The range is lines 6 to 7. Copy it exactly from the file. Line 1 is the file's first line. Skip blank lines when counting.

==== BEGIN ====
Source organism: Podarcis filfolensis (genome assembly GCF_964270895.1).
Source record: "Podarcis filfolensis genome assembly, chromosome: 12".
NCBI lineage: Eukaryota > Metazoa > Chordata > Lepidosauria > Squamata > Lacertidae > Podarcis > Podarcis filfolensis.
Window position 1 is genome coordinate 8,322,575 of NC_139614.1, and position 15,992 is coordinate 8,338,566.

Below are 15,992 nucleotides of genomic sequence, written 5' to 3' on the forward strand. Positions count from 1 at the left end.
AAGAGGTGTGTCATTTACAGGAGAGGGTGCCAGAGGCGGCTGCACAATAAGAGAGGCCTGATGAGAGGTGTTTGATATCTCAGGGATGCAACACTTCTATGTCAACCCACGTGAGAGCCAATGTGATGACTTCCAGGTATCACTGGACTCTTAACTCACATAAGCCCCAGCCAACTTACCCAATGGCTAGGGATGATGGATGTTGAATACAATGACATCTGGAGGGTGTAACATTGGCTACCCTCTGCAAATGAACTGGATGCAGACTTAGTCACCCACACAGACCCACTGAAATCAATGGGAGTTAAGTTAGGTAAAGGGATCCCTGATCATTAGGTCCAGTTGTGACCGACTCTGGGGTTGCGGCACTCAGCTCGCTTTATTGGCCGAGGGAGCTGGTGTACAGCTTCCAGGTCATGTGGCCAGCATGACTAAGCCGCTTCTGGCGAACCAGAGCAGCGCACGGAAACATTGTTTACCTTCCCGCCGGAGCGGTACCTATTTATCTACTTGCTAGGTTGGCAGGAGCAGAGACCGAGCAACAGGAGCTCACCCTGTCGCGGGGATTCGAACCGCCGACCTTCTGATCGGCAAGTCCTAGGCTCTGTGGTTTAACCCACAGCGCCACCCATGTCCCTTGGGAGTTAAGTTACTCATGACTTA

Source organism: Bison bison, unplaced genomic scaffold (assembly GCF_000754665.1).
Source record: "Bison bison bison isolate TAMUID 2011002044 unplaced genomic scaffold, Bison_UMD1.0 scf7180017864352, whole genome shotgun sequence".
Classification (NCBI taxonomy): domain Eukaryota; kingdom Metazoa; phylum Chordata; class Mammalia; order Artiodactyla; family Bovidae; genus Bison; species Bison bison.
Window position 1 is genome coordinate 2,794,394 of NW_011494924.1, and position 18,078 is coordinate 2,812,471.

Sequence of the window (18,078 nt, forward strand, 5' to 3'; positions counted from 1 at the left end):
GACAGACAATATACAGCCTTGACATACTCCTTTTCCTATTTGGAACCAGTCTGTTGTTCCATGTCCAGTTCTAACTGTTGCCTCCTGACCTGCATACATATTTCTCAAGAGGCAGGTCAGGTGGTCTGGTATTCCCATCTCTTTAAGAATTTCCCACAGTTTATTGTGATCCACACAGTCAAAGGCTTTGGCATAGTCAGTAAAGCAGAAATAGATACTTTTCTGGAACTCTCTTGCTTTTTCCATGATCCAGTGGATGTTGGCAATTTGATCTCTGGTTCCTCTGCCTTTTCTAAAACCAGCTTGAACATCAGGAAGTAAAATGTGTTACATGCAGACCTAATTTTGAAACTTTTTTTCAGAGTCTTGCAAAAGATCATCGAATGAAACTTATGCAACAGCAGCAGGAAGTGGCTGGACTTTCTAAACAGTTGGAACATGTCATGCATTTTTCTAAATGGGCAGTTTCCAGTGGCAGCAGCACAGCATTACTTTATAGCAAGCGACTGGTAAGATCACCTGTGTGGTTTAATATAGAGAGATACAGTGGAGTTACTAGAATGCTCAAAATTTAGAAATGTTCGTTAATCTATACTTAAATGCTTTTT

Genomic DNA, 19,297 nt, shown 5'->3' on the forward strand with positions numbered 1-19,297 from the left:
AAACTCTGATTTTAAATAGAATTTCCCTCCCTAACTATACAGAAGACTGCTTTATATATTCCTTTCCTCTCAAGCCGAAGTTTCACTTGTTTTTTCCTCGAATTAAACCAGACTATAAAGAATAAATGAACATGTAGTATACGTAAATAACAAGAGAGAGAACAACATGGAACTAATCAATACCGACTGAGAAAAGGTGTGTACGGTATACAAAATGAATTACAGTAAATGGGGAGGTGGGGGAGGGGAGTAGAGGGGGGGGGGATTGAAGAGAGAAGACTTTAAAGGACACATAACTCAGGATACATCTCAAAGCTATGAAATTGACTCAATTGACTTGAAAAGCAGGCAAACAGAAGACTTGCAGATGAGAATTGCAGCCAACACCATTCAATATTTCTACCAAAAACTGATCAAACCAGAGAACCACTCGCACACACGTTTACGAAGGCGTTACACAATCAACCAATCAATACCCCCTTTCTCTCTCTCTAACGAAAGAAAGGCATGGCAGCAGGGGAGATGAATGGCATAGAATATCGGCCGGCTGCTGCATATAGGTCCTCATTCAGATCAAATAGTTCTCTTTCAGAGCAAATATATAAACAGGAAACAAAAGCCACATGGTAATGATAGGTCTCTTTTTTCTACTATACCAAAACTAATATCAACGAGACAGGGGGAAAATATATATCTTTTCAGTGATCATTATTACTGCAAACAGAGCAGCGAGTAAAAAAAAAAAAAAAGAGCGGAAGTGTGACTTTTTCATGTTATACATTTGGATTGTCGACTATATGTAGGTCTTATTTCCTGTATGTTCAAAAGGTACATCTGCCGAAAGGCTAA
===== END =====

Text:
AAGAGGTGTGTCATTTACAGGAGAGGGTGCCAGAGGCGGCTGCACAATAAGAGAGGCCTGATGAGAGGTGTTTGATATCTCAGGGATGCAACACTTCTATGTCAACCCACGTGAGAGCCAATGTGATGACTTCCAGGTATCACTGGACTCTTAACTCACATAAGCCCCAGCCAACTTACCCAATGGCTAGGGATGATGGATGTTGAATACAATGACATCTGGAGGGTGTAACATTGGCTACCCTCTGCAAATGAACTGGATGCAGACTTAGTCACCCACACAGACCCACTGAAATCAATGGGAGTTAAGTTAGGTAAAGGGATCCCTGATCATTAGGTCCAGTTGTGACCGACTCTGGGGTTGCGGCACTCAGCTCGCTTTATTGGCCGAGGGAGCTGGTGTACAGCTTCCAGGTCATGTGGCCAGCATGACTAAGCCGCTTCTGGCGAACCAGAGCAGCGCACGGAAACATTGTTTACCTTCCCGCCGGAGCGGTACCTATTTATCTACTTGCTAGGTTGGCAGGAGCAGAGACCGAGCAACAGGAGCTCACCCTGTCGCGGGGATTCGAACCGCCGACCTTCTGATCGGCAAGTCCTAGGCTCTGTGGTTTAACCCACAGCGCCACCCATGTCCCTTGGGAGTTAAGTTACTCATGACTTA

Source organism: Bison bison, unplaced genomic scaffold (assembly GCF_000754665.1).